We are awash in information. James Gleick called it a flood in his celebrated book, The Information, for a reason. The kilobytes turned into megabytes, gigabytes, tera, peta, and on up the Greek-Latin scale towards zetta and yotta. People's natural inclination has been to say, "Well, computers crunch data well, so let's use them to simplify things." That's where you get algorithmic filtering like Google and Microsoft's search engines or Facebook's News Feed.
But information overload has been with us since we had these old eyes of ours, which bring immense amounts of information into our brains every second of every day. In preparing for my interview with Will Wright, I was struck by his statement of human intelligence in Scientific American:
If you actually look at the amount of data coming in through all your senses, there's something like 100 million bits of information coming in every second through your visual system and another 10 million bits coming through your auditory system and another one million bits coming through your tactile system. We're basically at any given time absorbing hundreds of millions of bits of data per second through our senses. We can manage this, because our conscious stream is only aware of a very tiny fraction of that sensory input, maybe a few hundred bits per second. Most of our intelligence is really a filtering process.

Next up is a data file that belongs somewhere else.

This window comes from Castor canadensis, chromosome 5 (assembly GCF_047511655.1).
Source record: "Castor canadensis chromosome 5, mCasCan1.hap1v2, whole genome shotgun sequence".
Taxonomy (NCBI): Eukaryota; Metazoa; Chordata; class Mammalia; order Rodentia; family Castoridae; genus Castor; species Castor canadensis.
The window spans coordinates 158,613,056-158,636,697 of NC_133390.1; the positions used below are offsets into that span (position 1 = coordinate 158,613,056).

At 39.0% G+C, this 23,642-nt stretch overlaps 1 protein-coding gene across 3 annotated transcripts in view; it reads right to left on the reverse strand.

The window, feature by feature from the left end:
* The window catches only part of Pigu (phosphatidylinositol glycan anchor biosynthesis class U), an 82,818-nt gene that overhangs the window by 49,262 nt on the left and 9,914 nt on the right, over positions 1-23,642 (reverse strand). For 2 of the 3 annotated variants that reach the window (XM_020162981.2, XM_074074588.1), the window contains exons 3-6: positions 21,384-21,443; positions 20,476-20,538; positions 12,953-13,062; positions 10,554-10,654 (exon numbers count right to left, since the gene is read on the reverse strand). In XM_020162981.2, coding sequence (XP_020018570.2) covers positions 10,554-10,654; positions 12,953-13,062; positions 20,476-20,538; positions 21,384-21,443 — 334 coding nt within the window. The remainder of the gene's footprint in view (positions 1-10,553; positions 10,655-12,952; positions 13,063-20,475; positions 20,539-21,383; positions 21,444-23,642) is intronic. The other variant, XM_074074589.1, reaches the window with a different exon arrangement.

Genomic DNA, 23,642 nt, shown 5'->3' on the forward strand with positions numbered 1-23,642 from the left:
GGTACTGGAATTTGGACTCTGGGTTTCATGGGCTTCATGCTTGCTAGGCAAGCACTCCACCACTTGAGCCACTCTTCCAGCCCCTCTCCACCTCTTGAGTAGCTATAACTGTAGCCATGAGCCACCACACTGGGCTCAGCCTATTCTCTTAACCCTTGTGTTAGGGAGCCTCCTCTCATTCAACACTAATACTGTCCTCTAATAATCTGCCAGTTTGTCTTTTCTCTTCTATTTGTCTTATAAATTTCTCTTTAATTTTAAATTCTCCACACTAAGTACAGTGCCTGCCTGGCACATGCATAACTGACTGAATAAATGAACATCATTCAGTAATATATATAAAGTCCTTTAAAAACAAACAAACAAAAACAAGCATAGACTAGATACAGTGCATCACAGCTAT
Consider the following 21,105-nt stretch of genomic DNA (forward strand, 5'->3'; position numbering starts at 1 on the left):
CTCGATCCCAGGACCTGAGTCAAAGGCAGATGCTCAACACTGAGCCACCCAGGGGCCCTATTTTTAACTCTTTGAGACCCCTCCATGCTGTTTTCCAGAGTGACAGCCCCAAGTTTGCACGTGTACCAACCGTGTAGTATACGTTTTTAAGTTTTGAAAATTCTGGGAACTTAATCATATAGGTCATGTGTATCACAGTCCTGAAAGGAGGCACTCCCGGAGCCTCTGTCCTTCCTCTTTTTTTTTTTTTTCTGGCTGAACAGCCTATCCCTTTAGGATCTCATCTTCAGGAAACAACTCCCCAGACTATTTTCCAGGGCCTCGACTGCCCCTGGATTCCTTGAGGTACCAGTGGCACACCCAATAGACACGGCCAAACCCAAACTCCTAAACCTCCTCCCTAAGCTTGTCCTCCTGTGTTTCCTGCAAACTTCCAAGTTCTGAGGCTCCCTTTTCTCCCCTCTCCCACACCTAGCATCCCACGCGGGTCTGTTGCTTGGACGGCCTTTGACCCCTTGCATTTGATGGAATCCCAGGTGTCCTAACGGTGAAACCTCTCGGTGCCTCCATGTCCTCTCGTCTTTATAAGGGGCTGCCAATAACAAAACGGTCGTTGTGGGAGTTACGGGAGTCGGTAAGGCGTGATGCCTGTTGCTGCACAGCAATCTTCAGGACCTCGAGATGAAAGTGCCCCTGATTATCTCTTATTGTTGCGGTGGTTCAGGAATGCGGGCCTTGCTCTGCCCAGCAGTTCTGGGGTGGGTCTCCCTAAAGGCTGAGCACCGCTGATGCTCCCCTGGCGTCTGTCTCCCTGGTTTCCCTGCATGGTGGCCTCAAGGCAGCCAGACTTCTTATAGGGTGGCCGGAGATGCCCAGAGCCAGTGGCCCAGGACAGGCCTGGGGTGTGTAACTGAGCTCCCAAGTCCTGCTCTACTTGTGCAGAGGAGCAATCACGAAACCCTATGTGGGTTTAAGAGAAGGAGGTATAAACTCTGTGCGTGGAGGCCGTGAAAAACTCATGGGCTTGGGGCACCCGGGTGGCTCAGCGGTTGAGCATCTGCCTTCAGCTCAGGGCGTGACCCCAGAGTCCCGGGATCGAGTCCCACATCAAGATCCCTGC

That is to say, it's not necessarily the amount of information that's daunting for us, but rather the form of it. We can scan a savannah and know what's important much easier than we can scan a bunch of Facebook posts. Mostly that's because the posts are made up of words, which require another level of symbolic interpretation before we know if we are interested in them.